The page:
It looks like the CFP Board of Standards isn’t getting into the business of  becoming a continuing education program provider -- at least for now.

The board issued a statement Wednesday announcing “a suite of new initiatives to improve the quality of continuing education for CFP professionals,” notably adding that “the plan does not, at this time, include CFP Board developing and delivering CE programs.”

Asked about CFP Board's future plans for developing CE programs, spokesman Dan Drummond says, "We're still very focused on continuing education, but at this time we're  concentrating on  the quality of CE, and working with our stakeholders to improve it."

Drummond also notes that the newly announced  initiatives would be implemented over a three- to five-year time period.


The CFP Board’s flirtation with becoming a continuing education provider earlier in the year stirred considerable controversy in the financial planning community. The CFP Board “cannot justifiably act as both a regulator for continuing education providers and as a CE provider themselves,” FPA president Michael Branham declared at the association’s annual conference in Orlando in October.

In a subsequent blog post on the Financial Planning website, Branham wrote that the CFP Board’s “potential foray into the CE marketplace is a bad idea that could cause irreparable damage to the CFP designation and the future of the profession. If the CFP Board were to enter a competitive landscape with more than 1,200 CE providers -- a list that includes the FPA -- it would raise serious conflict-of-interest concerns.”

The FPA responded to the CFP Board announcement Wednesday with a statement saying it "fully supported" the CFP Board's resolution; it did not mention the CE provider controversy.


The CFP Board says it will be “working to align CE for CFP professionals with CE standards and program review processes currently used by the established professions.”

It says its short- and long-term initiatives will include:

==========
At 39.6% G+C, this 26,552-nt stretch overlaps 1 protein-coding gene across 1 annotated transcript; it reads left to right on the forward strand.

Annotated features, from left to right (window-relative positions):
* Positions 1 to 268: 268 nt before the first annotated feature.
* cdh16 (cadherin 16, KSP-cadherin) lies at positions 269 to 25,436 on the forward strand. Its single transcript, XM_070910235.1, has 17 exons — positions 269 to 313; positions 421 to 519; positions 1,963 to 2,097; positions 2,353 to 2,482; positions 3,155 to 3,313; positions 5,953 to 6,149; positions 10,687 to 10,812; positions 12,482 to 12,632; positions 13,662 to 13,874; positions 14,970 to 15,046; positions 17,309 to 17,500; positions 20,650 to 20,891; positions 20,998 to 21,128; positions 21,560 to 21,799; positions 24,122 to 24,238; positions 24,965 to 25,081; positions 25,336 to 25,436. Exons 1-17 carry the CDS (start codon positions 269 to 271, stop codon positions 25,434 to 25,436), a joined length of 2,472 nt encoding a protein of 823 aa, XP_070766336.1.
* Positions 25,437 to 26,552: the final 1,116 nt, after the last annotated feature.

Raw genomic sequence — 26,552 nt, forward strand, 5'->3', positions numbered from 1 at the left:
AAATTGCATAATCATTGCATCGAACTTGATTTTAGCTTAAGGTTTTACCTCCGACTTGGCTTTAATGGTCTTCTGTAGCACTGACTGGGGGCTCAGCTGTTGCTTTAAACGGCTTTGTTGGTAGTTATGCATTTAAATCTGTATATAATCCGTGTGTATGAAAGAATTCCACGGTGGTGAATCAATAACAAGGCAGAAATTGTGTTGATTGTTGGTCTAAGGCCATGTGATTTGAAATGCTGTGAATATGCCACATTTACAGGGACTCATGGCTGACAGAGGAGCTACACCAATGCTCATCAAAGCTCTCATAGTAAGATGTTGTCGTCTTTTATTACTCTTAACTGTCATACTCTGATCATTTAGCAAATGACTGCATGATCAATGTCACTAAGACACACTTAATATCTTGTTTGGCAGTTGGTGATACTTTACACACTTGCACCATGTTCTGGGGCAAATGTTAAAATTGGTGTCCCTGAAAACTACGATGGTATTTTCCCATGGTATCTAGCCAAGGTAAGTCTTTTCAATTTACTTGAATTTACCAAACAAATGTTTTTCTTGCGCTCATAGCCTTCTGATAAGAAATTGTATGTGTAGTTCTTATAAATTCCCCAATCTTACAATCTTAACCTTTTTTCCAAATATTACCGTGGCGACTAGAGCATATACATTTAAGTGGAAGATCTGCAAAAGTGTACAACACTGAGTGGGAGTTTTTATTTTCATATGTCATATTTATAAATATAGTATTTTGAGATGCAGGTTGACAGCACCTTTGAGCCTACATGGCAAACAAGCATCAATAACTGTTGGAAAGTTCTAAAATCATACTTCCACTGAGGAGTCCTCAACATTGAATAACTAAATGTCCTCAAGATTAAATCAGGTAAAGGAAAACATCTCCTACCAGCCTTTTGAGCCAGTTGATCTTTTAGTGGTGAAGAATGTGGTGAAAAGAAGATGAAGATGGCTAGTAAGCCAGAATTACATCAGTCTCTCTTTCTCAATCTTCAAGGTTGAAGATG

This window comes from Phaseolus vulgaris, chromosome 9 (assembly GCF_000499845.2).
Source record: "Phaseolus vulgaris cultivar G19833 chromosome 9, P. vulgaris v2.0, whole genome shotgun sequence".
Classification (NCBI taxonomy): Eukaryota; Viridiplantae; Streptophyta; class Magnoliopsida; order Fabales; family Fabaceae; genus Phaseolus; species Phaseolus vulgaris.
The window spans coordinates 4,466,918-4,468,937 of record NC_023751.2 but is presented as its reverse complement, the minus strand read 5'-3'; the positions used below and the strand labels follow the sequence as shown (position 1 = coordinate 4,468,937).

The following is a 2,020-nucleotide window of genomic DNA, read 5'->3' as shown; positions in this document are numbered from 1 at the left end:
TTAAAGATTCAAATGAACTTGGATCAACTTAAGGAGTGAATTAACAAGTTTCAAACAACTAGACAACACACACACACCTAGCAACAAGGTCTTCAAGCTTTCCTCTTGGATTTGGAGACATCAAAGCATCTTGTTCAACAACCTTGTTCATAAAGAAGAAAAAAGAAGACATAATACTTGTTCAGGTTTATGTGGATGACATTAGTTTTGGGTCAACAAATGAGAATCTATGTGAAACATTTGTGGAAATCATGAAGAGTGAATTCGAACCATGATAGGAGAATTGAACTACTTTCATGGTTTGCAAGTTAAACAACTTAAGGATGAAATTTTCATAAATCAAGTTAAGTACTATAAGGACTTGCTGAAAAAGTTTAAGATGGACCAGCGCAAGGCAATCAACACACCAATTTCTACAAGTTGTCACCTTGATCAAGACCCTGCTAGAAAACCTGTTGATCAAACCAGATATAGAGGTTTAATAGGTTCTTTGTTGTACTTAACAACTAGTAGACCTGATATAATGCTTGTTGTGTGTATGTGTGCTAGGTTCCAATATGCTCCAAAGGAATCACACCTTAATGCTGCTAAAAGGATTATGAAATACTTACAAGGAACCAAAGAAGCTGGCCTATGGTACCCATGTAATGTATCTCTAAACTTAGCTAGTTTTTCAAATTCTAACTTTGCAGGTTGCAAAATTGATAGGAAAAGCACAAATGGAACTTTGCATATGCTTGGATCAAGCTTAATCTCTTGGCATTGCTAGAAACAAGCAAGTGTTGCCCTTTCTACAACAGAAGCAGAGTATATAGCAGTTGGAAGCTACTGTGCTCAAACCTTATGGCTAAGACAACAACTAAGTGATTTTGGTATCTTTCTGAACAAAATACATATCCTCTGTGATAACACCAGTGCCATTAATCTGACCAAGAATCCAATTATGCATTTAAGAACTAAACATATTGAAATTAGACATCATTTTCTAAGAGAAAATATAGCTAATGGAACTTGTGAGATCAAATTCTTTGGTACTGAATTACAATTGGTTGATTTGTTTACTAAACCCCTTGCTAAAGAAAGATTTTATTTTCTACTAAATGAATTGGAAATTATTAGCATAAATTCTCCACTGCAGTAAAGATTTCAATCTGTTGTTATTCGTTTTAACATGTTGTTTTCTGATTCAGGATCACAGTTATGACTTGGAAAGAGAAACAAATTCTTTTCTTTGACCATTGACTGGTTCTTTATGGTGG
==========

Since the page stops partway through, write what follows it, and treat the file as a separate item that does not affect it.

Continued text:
• A complaint procedure for CFP professionals to report issues with CE programs.
  • Updates to the registration processes for CE sponsors and CE programs to establish heightened expectations and quality standards, provide clear learning objectives and define instructor criteria.
  • Enhanced auditing of CE programs by CFP Board staff, with increased focus on issues related to complaints received from CFP professionals.
  • Collaboration with CE sponsors to redirect the culture of the CE business to focus on quality.
  • A recognition program for CE programs that meet high quality standards and receive positive feedback from CFP professionals.
  • Updates to CFP professionals on the aggregate results of CFP Board’s auditing of CE programs.

“We have heard from CFP professionals and CE program providers alike that we need to improve the quality of continuing education,” Kevin Keller,  the CFP Board’s chief executive officer  said in  a statement. “We are dedicated to making this happen and have set an aggressive course to meet this goal.”

Today’s announcement still raised concerns within the financial planning community, however.

Vickie Hampton, a professor and chair of the Personal Financial Planning department at Texas Tech University in Lubbock, Texas, says she and other faculty teaching financial planning in colleges and universities across the country “are seriously concerned with the caveat ‘at this time’ in the CFP Board announcement.”

Hampton and more than 40 financial planning professors sent a letter to the board on Tuesday saying, “we do not believe the board should ever become conflicted by offering continuing education as long as it is the regulatory body for the CFP marks. We do, however, applaud the board’s efforts to work with certificants and providers to increase the quality of CE.”

Currently, CFP professionals are required to complete 30 hours of continuing education coursework every two years prior to re-certifying, including two hours dedicated to the CFP Board’s Standards of Professional Conduct.

There are presently more than 1,400 CE sponsors offering more than 15,000 CE programs registered with CFP Board, including 60 focusing on CFP Board’s ethical and practice standards.

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